It is unlikely that the text of the new constitution will emerge much before the spring of 2013 and that new elections, either at legislative or presidential level, will occur much before October 2013. A more immediate concern is the make-up of the interim government after October 23rd of this year since its initial mandate was for just a year. An-Nahda argues that the current coalition has electoral legitimacy and should continue whilst other parties say that a new consensus needs to be achieved, possibly bringing in other parties into the existing coalition government.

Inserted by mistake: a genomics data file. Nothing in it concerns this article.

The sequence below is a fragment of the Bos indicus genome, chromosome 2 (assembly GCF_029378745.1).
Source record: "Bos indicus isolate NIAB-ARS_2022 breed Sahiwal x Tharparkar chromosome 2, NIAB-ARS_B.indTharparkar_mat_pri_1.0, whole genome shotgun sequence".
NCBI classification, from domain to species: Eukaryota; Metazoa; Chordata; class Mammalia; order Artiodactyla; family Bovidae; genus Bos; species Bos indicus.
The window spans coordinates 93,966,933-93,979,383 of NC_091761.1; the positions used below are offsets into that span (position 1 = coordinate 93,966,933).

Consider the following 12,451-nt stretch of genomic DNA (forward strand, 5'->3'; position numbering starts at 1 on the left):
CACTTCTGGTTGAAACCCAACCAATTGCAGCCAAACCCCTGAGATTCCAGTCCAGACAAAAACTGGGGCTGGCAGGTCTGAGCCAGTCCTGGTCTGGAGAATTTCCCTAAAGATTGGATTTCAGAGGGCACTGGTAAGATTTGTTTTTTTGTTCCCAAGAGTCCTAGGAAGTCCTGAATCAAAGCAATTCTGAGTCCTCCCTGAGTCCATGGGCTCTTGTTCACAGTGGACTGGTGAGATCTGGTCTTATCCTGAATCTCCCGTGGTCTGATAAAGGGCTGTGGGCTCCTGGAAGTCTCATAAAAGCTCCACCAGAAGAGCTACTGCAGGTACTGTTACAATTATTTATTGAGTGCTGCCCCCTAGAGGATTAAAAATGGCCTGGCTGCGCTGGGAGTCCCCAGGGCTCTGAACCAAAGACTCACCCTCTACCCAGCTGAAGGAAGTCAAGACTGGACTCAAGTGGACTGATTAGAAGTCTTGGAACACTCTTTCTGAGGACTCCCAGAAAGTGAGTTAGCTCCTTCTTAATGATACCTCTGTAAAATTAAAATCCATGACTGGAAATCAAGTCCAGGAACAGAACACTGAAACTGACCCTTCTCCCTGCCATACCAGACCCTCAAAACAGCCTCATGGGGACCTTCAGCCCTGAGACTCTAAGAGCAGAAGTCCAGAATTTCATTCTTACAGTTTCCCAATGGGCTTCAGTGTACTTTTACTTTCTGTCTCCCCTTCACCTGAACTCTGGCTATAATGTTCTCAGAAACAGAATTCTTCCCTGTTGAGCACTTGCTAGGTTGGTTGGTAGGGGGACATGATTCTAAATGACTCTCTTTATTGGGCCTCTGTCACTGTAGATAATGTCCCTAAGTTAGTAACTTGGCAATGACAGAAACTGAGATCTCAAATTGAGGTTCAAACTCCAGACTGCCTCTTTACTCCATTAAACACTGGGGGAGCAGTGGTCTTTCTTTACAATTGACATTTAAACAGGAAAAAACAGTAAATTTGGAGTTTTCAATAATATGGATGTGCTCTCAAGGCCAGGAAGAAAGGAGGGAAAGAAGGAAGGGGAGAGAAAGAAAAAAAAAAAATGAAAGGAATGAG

The implications of all of this are that, although politics remains very fluid and much has yet to be decided, there is a distinct possibility that An-Nahda’s hold on government may be weakened or even ended within the next twelve months. How this outcome would be managed is critical to the stability of Tunisia and the prospects of it creating a genuinely democratic and pluralistic political system. An-Nahda’s critics argue that they fear that the Islamist party will not let go of power easily and might resort to legal and constitutional trickery and possibly violence to keep what they had waited more than three decades to grasp. An-Nahda has, however, consistently stated long before both it came into government and the revolution that it would step aside without protest if it were voted out in a democratic election. It would do so out of respect for democratic principles and processes, which, it also stresses, would additionally protect it – even in opposition – from the onslaught of repression and violence it suffered under Ben Ali’s dictatorship.